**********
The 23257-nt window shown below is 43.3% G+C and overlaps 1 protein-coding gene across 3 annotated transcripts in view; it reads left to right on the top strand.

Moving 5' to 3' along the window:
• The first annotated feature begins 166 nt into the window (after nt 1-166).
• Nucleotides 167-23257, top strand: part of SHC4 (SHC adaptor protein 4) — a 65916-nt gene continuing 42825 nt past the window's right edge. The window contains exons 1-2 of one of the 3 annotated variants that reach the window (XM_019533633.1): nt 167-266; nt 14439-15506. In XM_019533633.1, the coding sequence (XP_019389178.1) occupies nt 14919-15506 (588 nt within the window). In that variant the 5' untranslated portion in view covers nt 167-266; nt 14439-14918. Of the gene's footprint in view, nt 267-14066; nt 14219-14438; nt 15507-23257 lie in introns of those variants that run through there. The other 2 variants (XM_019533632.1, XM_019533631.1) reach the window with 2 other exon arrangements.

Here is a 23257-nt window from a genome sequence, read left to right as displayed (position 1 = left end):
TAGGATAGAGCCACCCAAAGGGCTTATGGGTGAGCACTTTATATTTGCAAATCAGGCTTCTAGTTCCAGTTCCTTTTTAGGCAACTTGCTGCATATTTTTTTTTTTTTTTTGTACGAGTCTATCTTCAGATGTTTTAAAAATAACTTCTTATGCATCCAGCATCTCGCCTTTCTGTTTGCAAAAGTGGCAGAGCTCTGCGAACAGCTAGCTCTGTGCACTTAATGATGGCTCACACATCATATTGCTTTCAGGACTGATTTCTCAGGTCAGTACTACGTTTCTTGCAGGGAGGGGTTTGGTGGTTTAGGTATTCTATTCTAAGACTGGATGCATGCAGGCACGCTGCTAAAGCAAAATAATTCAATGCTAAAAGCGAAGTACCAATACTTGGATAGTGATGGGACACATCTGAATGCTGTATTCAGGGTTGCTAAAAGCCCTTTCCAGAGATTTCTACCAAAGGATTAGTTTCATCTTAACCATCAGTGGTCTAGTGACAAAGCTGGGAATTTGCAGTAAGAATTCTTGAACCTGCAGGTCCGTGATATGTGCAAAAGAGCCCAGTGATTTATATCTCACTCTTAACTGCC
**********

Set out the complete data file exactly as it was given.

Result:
The 23257-nt window shown below is 43.3% G+C and overlaps 1 protein-coding gene across 3 annotated transcripts in view; it reads left to right on the top strand.

Moving 5' to 3' along the window:
• The first annotated feature begins 166 nt into the window (after nt 1-166).
• Nucleotides 167-23257, top strand: part of SHC4 (SHC adaptor protein 4) — a 65916-nt gene continuing 42825 nt past the window's right edge. The window contains exons 1-2 of one of the 3 annotated variants that reach the window (XM_019533633.1): nt 167-266; nt 14439-15506. In XM_019533633.1, the coding sequence (XP_019389178.1) occupies nt 14919-15506 (588 nt within the window). In that variant the 5' untranslated portion in view covers nt 167-266; nt 14439-14918. Of the gene's footprint in view, nt 267-14066; nt 14219-14438; nt 15507-23257 lie in introns of those variants that run through there. The other 2 variants (XM_019533632.1, XM_019533631.1) reach the window with 2 other exon arrangements.

Here is a 23257-nt window from a genome sequence, read left to right as displayed (position 1 = left end):
TAGGATAGAGCCACCCAAAGGGCTTATGGGTGAGCACTTTATATTTGCAAATCAGGCTTCTAGTTCCAGTTCCTTTTTAGGCAACTTGCTGCATATTTTTTTTTTTTTTTTGTACGAGTCTATCTTCAGATGTTTTAAAAATAACTTCTTATGCATCCAGCATCTCGCCTTTCTGTTTGCAAAAGTGGCAGAGCTCTGCGAACAGCTAGCTCTGTGCACTTAATGATGGCTCACACATCATATTGCTTTCAGGACTGATTTCTCAGGTCAGTACTACGTTTCTTGCAGGGAGGGGTTTGGTGGTTTAGGTATTCTATTCTAAGACTGGATGCATGCAGGCACGCTGCTAAAGCAAAATAATTCAATGCTAAAAGCGAAGTACCAATACTTGGATAGTGATGGGACACATCTGAATGCTGTATTCAGGGTTGCTAAAAGCCCTTTCCAGAGATTTCTACCAAAGGATTAGTTTCATCTTAACCATCAGTGGTCTAGTGACAAAGCTGGGAATTTGCAGTAAGAATTCTTGAACCTGCAGGTCCGTGATATGTGCAAAAGAGCCCAGTGATTTATATCTCACTCTTAACTGCC